That said, there’s a balance to be struck between ending a project, ending it well, and ending it within people’s expectations. You will always, always get those asshole people who are upset that anything they like ended, even when it ends naturally and well (this happens more with comics and TV shows than anything else; format expectations come into play as well), and frankly, they’re not worth listening to. Better a good ending than a thing which drags on and on until it becomes a parody of itself or no longer relevant (The Simpsons). A good TV show pilot will have a storyline which can be kept going for years (like Star Trek – continuous space exploration is about as perfect a concept as you can get) if it becomes popular, or can be wrapped up quickly if it fails to get the numbers. It’s when a thing – a movie, a book, a comic, a TV show – has a dedicated narrative that needs to be told within a certain timeframe that you get tensions between popularity, pacing, money, viability and resolution. Despite people thinking they never want a good thing to end, they implicitly expect it to (because that’s what narratives do, they always end) and when it doesn’t, they get uncomfortable and upset. It’s far better to argue over a bad ending than to agree that something became crap after a particular point in its storytelling. I think I had a point somewhere in that ramble…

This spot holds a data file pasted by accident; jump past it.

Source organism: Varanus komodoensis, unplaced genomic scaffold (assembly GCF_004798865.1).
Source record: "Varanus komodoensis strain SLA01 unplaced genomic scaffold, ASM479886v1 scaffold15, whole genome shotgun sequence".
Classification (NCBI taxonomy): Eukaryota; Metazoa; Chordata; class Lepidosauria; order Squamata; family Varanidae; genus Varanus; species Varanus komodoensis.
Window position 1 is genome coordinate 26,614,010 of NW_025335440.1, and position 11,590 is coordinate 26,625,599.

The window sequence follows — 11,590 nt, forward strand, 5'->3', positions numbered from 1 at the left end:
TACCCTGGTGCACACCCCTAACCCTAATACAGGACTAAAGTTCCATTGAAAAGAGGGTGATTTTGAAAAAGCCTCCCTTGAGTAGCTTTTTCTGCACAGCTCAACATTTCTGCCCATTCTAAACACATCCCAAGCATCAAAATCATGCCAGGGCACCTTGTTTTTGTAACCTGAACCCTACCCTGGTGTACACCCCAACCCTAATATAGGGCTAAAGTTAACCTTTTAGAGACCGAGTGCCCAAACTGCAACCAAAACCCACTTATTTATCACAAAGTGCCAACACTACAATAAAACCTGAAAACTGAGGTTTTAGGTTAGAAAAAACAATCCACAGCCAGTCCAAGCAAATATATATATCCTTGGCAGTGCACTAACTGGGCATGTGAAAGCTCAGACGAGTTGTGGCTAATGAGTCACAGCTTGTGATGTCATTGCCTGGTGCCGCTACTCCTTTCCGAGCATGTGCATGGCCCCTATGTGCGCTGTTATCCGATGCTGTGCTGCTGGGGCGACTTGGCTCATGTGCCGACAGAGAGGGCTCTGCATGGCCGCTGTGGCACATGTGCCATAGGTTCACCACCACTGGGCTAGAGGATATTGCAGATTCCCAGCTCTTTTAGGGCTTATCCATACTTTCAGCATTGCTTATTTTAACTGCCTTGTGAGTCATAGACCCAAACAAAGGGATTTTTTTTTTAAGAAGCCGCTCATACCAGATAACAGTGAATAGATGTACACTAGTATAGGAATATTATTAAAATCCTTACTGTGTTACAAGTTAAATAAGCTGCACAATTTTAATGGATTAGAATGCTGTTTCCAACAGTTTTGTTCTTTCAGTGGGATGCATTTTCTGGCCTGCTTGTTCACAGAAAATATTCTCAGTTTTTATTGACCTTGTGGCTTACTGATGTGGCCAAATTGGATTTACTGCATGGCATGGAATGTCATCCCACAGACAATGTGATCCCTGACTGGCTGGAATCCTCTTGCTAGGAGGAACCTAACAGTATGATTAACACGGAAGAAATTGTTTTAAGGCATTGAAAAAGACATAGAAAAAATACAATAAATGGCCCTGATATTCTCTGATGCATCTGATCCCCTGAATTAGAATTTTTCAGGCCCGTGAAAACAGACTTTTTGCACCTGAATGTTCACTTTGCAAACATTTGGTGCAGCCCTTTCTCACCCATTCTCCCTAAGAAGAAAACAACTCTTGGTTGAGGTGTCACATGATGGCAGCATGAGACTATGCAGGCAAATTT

B: Yes, to some extent the article is right, the pressure and comfort of open ended finales is a really shitty storytelling tradition to be the norm. I kind of feel like openings are totally awesome at the moment, there are some fantastic throw you into it, or build the world, or just come in in one persons perspective, intros, i’m in. But endings, I feel like I’m really resistant to the settling down undertones that pervade almost every ending. The little quiet epilogue where everything is all nice after that action climax. Mad Max ended really well, with work to do and stuff set up, not necessarily for a sequel but as a world and characters that exist before and after the story. Suffragette avoided the irritating political historical drama trend of ending with a victory and silencing the ongoing struggle. There are some good examples, but too often there seems to be an intention to wind things down, to offer comfort instead of a challenging catharsis.